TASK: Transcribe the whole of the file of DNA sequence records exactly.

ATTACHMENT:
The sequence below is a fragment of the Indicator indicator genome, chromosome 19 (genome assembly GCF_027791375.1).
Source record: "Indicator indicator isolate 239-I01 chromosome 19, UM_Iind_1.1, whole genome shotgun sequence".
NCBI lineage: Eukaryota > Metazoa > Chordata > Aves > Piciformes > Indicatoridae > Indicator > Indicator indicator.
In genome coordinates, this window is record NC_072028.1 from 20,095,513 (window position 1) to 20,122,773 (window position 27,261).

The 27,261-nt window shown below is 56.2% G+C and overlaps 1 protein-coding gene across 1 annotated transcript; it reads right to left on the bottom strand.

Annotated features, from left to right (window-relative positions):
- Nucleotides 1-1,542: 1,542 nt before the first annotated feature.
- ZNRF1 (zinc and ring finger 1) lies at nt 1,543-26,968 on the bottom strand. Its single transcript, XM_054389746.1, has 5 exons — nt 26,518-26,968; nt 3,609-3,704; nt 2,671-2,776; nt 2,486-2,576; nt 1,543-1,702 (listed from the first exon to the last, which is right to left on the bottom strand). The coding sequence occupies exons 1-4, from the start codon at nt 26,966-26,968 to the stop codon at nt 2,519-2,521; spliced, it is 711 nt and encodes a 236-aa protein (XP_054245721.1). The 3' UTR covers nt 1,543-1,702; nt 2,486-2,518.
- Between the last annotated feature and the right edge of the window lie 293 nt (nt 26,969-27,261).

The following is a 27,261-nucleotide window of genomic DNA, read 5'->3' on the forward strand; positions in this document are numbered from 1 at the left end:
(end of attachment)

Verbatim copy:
The sequence below is a fragment of the Indicator indicator genome, chromosome 19 (genome assembly GCF_027791375.1).
Source record: "Indicator indicator isolate 239-I01 chromosome 19, UM_Iind_1.1, whole genome shotgun sequence".
NCBI lineage: Eukaryota > Metazoa > Chordata > Aves > Piciformes > Indicatoridae > Indicator > Indicator indicator.
In genome coordinates, this window is record NC_072028.1 from 20,095,513 (window position 1) to 20,122,773 (window position 27,261).

The 27,261-nt window shown below is 56.2% G+C and overlaps 1 protein-coding gene across 1 annotated transcript; it reads right to left on the bottom strand.

Annotated features, from left to right (window-relative positions):
- Nucleotides 1-1,542: 1,542 nt before the first annotated feature.
- ZNRF1 (zinc and ring finger 1) lies at nt 1,543-26,968 on the bottom strand. Its single transcript, XM_054389746.1, has 5 exons — nt 26,518-26,968; nt 3,609-3,704; nt 2,671-2,776; nt 2,486-2,576; nt 1,543-1,702 (listed from the first exon to the last, which is right to left on the bottom strand). The coding sequence occupies exons 1-4, from the start codon at nt 26,966-26,968 to the stop codon at nt 2,519-2,521; spliced, it is 711 nt and encodes a 236-aa protein (XP_054245721.1). The 3' UTR covers nt 1,543-1,702; nt 2,486-2,518.
- Between the last annotated feature and the right edge of the window lie 293 nt (nt 26,969-27,261).

The following is a 27,261-nucleotide window of genomic DNA, read 5'->3' on the forward strand; positions in this document are numbered from 1 at the left end: